If you think your accounts may be at risk due to fraudulent activity or a scam, call us immediately at (501) 663-3306 so we can assist you in resolving the issue. Remember, Heartland Bank will never call you directly and ask for sensitive, personal information over the phone or by email. Anyone asking you to confirm account numbers or verify Social Security Numbers is not doing so legitimately.
Lost or stolen card? To report a lost or stolen card during regular banking hours, contact us at (501) 663-3306. If you need to report a lost or stolen card after regular banking hours, contact (866) 546-8273.
Don’t Become a Victim
You play an important role in safeguarding your information. Take action to help protect your personal and financial information. Click on the resources below to learn more about staying secure online, recognizing common scams, and protecting your identity.
Steps to Help Protect Your Personal Information
- Regularly check your bank accounts and credit reports. Log into your accounts at least monthly to monitor activity and review your credit report at least annually.
- Set up alerts about account activity. Heartland Bank customers are able to set up different types of account alerts within their online banking. We also offer smsGuardian™ Text Alert Fraud Prevention.
- Make sure your systems are set up properly and updated. Install anti-virus and anti-spyware programs on your computer. Use a firewall if you access the Internet by cable or broadband.
- Use strong passwords and change them frequently. A strong password is at least eight characters and combines upper and lowercase letters, numbers, and symbols. Do not share IDs or passwords.
- Know who you are dealing with. When accessing a website referenced in an email or online, be sure that you know the e-mail sender and the website noted. If you are unsure, do not click a link. Instead, retype the website address in your browser to access the site directly.
- Store cancelled checks, new checks and account statements in a safe place.
- Shred documents. Shred pre-approved credit offers, receipts (including ATM receipts) and other information that could link your name to your account numbers.
Online Security Tips
- FFIEC Consumer Guidance Brochure- Account Authentication & Online Banking - A Cybersecurity Guide for Financial Institution Customers- FDIC
- FFIEC Business Account Guidance Brochure- Risk Assessment & Layered Security - A Cybersecurity Guide for Businesses- FDIC (PDF)
- FDIC Cybersecurity for Consumer Brochure
- FDIC Cybersecurity for Business Brochure
Phishing scams are suspicious emails designed to cleverly trick you into sharing personal or financial information. Criminals are seeking account numbers, passwords, social security numbers and other confidential information they can use to empty bank accounts and deplete credit card limits. These emails may contain links to fraudulent websites, and may also convey an urgent need to update your account information or to communicate with you about your account’s security.
How to protect yourself: Never click on a link, open attachments or respond to an email when you do not know the sender. Do not give out personal or financial information via e-mail unless you have initiated the contact. Heartland Bank will never request this information by email, phone, fax or text.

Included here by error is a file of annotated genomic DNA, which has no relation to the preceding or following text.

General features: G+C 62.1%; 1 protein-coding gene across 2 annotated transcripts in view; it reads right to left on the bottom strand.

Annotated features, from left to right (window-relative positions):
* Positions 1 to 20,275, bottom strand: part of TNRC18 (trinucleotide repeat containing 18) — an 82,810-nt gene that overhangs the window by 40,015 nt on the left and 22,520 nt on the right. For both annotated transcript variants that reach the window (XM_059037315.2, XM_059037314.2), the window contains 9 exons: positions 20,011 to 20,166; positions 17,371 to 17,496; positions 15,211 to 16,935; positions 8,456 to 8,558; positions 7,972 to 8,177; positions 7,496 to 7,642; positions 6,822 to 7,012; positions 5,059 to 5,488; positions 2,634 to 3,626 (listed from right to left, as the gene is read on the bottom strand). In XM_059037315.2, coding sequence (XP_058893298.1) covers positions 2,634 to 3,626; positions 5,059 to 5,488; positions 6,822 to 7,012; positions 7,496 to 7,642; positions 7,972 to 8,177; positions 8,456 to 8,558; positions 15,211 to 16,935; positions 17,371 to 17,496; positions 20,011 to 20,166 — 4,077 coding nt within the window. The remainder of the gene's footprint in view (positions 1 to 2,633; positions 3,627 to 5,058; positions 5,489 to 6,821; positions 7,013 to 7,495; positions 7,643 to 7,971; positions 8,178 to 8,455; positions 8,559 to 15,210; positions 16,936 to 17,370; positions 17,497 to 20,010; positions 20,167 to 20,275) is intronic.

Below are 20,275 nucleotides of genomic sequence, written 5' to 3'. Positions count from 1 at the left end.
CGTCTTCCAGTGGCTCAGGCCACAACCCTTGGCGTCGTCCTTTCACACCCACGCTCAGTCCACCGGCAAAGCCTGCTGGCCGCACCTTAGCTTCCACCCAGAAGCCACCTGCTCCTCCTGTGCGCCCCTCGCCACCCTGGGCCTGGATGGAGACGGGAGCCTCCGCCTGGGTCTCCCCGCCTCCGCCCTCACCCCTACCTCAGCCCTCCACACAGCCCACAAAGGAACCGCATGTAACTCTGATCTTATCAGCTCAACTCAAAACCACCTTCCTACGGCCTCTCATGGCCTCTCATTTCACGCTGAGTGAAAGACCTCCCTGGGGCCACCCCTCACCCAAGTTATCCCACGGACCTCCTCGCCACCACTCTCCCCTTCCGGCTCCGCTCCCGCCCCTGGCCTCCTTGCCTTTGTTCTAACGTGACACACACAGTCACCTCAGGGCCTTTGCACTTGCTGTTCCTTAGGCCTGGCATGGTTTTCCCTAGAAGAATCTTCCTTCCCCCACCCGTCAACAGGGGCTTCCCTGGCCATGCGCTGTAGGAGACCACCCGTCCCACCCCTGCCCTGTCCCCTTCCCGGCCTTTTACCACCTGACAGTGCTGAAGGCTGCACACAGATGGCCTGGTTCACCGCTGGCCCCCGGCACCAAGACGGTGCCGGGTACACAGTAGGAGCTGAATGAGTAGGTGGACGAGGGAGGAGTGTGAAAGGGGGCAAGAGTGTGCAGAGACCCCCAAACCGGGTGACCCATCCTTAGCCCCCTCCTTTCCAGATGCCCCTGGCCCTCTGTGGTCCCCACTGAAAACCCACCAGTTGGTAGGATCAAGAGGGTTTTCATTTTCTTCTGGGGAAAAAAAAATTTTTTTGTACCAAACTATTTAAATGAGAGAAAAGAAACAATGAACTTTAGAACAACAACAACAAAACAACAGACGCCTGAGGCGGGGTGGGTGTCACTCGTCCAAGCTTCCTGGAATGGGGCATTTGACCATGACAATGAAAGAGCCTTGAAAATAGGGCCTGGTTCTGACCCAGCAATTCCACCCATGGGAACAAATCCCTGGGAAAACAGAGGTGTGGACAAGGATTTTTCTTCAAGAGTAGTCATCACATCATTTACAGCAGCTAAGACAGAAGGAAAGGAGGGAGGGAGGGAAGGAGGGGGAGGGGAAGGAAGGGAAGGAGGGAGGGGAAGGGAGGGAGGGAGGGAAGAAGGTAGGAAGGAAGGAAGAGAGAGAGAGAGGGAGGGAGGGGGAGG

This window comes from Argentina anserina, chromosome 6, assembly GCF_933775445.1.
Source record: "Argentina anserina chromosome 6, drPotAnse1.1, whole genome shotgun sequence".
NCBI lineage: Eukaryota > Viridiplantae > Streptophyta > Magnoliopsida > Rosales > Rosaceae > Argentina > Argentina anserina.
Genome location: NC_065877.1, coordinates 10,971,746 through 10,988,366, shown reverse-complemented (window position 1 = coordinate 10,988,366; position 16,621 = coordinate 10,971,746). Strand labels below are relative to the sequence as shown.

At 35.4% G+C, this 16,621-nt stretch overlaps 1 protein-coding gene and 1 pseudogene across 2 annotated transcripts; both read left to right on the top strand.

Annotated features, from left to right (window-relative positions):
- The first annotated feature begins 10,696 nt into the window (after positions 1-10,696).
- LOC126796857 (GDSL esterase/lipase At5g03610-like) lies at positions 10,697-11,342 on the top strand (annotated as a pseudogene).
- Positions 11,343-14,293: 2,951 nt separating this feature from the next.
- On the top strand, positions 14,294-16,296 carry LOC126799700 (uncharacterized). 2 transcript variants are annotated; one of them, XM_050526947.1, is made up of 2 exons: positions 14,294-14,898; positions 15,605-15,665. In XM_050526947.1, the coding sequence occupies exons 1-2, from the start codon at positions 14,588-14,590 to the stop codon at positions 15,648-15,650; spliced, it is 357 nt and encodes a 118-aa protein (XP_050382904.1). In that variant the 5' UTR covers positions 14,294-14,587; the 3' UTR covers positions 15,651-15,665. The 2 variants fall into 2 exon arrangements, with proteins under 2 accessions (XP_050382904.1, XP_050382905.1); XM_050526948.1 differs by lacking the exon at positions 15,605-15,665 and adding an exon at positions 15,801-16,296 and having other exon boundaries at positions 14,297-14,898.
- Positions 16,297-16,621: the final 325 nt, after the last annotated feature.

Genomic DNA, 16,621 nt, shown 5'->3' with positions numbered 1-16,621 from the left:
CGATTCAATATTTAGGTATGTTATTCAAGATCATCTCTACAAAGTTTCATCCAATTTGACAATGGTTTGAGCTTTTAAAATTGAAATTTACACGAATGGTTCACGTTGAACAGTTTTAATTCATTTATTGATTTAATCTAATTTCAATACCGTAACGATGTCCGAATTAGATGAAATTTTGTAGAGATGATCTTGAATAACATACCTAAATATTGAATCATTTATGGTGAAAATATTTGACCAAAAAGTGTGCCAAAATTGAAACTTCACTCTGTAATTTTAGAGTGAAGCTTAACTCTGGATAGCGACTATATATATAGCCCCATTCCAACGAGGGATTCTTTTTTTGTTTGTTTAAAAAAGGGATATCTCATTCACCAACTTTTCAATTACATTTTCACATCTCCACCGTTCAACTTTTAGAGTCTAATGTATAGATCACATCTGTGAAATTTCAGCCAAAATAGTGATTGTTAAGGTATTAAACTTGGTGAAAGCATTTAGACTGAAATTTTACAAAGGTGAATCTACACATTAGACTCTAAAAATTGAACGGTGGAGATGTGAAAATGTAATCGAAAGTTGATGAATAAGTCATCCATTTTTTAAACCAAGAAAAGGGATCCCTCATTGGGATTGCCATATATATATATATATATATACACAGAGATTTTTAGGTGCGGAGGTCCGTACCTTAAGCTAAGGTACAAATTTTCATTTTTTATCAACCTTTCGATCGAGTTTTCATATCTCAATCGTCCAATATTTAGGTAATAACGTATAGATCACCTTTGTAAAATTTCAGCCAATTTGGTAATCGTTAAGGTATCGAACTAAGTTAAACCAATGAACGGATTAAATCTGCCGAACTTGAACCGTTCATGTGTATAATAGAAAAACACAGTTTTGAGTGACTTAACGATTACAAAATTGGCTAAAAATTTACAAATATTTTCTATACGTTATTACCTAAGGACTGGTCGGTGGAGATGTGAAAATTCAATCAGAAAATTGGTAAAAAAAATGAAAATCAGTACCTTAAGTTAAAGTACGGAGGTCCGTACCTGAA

Vishing scams happen when you receive a call on your home phone or mobile device, supposedly from a reputable source like your bank. Thieves contact people using automated phone systems to say there’s a problem with your account, and then direct you to a phone number or website where they will ask for information to verify your identity. Criminals are looking to collect personal or financial information - social security number, bank account number, PIN or credit card number.
How to protect yourself: If you are not comfortable with a phone call you received, hang up. Then contact the company using legitimate sources such as contact phone numbers or email addresses found on the company’s website, your account statements or on the back of your debit or credit card.
Smishing scams use text messages that appear to come from legitimate sources stating that an urgent response is required. The message instructs the customer to click on the link provided to input personal or financial information.
How to protect yourself: Be extremely wary of unsolicited texts from your bank or another trusted name. Unless you have previously agreed with your bank that SMS contact is okay, it won’t happen. Do not respond to these messages, and delete them from your mobile phone.
A type of malicious software downloaded to your computer designed to block access to your operating system and all the information stored on your PC until you pay a sum of money to a cyber-criminal.
How to protect yourself:
- Keep your anti-virus software and firewall current and update all security patches regularly.
- Back up your data regularly by syncing your files to a secure external drive.
- Enable pop-up blockers since pop-up windows can be an entry point for ransomware.
- Don’t click on links, open attachments, or provide sensitive information through a suspicious-looking email or text message.
"Skimming" is a method by which thieves steal your credit card information by using a device that affixes to a card reader. Skimming occurs most frequently at retail outlets that process card payments - particularly bars, restaurants and gas stations. It blends in with the existing equipment well enough that unsuspecting consumers never notice it.
How to protect yourself: Check for tampering. If something looks different, such as a different color or material, graphics that aren't aligned correctly, or anything else that doesn't look right, don't use that card reader. Even if you don't notice the skimmer and swipe your card, covering your hand when you enter your PIN can help keep you safe.